In this Alpha Test there were three game modes available: Duel (1v1), Brawl (2v2) and Dominion (4v4). Dominion is an objective based game mode in which two teams fight to take control over three objectives while being helped by continuous spawning waves of AI soldiers that push through the middle objective and fight each other in an eternal battle that waits to be scaled by the player’s actions. This game mode felt like a frivolous attempt to provide the players with some sort of team play. The maps were too small and the objectives too close together destroying any attempt of tactical play and leading to some chaotic fights between groups of players highlighting the limitations of the combat system. Even if focusing on team play and objectives, the ending of the match is usually decided by combat and the tides of battle can be swiftly shifted as comebacks are allowed way too easily.
The above mentioned gear and skills play a role in this game mode and could possibly give you the edge against other players, but considering the chaotic nature of Dominion I didn’t feel all that bothered about this. What I thought to be interesting and might be a foreshadowing of Ubisoft’s interests with this game’s multiplayer was the fact that the Duel and Brawl modes do not allow the usage of gear and skills. Players start on an equal ground and the only thing that will make the difference in these modes is personal skill. This could mean that Ubisoft might be trying to make something competitive out of these two modes or they are just designed to make sure the players have a fair fight. I guess only time will tell.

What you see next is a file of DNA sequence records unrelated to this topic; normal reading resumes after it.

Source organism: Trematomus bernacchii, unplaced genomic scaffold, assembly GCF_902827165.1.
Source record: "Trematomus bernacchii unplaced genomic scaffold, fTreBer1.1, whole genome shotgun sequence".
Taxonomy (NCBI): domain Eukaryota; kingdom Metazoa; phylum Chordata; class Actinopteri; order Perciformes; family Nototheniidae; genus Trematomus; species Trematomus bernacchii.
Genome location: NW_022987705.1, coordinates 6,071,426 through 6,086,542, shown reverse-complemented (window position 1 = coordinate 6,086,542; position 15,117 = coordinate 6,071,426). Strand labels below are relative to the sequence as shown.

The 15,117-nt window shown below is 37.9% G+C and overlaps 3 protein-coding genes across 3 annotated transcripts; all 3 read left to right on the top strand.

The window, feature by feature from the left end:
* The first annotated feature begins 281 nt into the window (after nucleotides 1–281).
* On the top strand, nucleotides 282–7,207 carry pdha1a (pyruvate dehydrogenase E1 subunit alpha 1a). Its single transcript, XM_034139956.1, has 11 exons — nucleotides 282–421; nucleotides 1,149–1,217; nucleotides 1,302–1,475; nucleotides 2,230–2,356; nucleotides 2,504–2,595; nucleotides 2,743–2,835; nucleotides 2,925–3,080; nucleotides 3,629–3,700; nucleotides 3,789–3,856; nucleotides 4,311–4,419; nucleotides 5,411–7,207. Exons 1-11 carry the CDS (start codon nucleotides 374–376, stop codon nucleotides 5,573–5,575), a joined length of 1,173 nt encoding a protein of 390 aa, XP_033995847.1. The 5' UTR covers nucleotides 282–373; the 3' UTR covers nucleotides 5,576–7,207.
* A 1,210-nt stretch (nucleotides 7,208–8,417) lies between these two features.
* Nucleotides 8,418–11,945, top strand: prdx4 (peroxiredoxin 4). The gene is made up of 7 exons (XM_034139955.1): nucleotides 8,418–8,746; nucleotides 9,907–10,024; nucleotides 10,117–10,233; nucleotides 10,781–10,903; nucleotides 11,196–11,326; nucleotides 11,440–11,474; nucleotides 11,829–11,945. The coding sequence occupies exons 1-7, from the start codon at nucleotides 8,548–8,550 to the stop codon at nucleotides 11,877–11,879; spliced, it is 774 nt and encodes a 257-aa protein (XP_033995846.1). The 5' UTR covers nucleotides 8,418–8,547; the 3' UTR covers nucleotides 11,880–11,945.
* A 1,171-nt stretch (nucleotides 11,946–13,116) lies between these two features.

|The pretty colors tell me that I'm doing my job!|
As mentioned in the numerous presentations videos, For Honor’s most interesting and innovative feature is the combat system also known as the Art of Battle.
The Art of Battle is a combat system created with target locking as its primary mechanic and all the good and bad that come with it. Locking onto a target opens up an interface which allows the players to control the direction of their swings and blocks by moving the mouse in one of the three directions available and automatically setting a stance. The combat is extremely reactive as each player engaged has to pay attention to the opponent’s stance and match it in order to block incoming attacks and swiftly switch to a different stance to have a chance to hit. In theory it is nothing too laborious, but in practice everything is much more complex as there are multiple options that enrich the core mechanics. Aside of the expected light and heavy attacks, players have the ability to counter-attack after well timed parries and can even attempt to break their opponent’s guard opening them to deadly combos. Mobility is important and dodge provides an additional option to avoid attacks and reposition or simply disengage from an unwanted fight. In addition to these mechanics, each class adds extra layers of complexity to the combat system through different play styles bound to stats, abilities and a unique set of moves which aren’t all that easy to pull off.
|I keep forgetting them!|